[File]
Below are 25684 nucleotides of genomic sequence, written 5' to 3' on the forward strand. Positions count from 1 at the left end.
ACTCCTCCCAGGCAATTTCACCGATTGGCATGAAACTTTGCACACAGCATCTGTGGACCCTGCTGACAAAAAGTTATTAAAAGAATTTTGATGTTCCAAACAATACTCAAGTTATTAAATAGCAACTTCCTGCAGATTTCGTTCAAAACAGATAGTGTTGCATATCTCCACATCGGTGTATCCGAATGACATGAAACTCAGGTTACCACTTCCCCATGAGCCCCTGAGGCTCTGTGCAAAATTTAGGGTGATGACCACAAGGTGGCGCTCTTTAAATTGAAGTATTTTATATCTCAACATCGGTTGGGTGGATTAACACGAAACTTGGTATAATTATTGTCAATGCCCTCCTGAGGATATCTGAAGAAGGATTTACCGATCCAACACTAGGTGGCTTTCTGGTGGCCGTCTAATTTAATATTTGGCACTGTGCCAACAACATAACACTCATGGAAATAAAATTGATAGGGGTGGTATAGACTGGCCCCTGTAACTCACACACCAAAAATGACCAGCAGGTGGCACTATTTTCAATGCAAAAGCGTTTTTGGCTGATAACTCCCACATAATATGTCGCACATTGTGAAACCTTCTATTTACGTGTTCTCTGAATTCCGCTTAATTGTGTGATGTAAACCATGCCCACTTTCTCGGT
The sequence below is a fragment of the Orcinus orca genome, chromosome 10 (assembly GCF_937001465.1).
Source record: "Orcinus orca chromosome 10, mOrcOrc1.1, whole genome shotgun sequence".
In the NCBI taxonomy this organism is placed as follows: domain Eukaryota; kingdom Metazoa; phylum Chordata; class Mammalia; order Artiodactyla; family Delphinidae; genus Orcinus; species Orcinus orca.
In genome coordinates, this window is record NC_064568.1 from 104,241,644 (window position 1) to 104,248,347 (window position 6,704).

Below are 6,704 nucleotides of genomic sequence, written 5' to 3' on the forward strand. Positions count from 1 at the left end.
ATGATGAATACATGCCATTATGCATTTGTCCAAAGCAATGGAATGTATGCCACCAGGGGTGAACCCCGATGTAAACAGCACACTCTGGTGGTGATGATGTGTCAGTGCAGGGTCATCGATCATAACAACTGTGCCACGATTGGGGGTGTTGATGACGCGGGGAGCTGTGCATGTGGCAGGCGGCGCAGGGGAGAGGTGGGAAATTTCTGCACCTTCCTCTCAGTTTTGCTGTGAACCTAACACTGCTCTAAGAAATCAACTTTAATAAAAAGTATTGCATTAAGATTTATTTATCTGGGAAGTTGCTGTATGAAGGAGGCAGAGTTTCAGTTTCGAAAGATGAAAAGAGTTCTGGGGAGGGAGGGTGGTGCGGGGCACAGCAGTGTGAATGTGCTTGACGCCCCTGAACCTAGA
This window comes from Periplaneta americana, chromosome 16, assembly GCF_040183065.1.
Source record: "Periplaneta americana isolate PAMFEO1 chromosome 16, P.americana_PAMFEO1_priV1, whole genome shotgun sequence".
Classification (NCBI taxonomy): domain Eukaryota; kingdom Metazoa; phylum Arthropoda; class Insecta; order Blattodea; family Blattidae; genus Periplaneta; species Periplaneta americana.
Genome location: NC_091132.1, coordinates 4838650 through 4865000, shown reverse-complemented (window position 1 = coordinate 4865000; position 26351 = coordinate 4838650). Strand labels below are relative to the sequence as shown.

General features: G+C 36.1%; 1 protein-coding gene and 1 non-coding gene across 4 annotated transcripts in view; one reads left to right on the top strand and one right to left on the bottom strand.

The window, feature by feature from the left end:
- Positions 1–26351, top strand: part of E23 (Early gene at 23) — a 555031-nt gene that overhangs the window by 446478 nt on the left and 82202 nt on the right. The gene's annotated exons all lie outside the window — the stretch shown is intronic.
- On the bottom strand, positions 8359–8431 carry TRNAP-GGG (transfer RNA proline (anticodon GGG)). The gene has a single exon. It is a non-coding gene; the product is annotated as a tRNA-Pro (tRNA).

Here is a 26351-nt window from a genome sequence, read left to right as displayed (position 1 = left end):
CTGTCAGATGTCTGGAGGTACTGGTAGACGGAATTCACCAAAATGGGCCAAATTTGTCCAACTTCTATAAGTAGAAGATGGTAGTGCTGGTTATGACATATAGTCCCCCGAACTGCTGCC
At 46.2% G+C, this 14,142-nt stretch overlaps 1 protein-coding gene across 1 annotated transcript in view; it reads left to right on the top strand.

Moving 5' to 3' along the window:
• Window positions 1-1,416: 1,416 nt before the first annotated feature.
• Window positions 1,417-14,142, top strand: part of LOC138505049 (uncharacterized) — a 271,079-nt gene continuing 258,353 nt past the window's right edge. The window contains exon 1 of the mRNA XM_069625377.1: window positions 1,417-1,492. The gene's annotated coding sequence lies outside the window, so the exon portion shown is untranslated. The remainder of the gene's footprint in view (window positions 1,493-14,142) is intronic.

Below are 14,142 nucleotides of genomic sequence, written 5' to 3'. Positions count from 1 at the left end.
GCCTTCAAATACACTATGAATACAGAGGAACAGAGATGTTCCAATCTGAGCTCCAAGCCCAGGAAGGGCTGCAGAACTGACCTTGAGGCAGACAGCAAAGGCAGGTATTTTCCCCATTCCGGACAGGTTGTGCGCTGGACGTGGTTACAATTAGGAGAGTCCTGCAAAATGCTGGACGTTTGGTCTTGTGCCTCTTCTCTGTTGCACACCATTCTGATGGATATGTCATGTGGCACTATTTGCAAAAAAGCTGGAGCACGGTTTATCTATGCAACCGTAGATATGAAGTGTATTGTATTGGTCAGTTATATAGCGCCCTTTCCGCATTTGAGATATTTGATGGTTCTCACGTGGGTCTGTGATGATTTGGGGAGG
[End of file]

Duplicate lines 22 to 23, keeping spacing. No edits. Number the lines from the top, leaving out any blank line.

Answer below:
• Window positions 1,417-14,142, top strand: part of LOC138505049 (uncharacterized) — a 271,079-nt gene continuing 258,353 nt past the window's right edge. The window contains exon 1 of the mRNA XM_069625377.1: window positions 1,417-1,492. The gene's annotated coding sequence lies outside the window, so the exon portion shown is untranslated. The remainder of the gene's footprint in view (window positions 1,493-14,142) is intronic.

Below are 14,142 nucleotides of genomic sequence, written 5' to 3'. Positions count from 1 at the left end.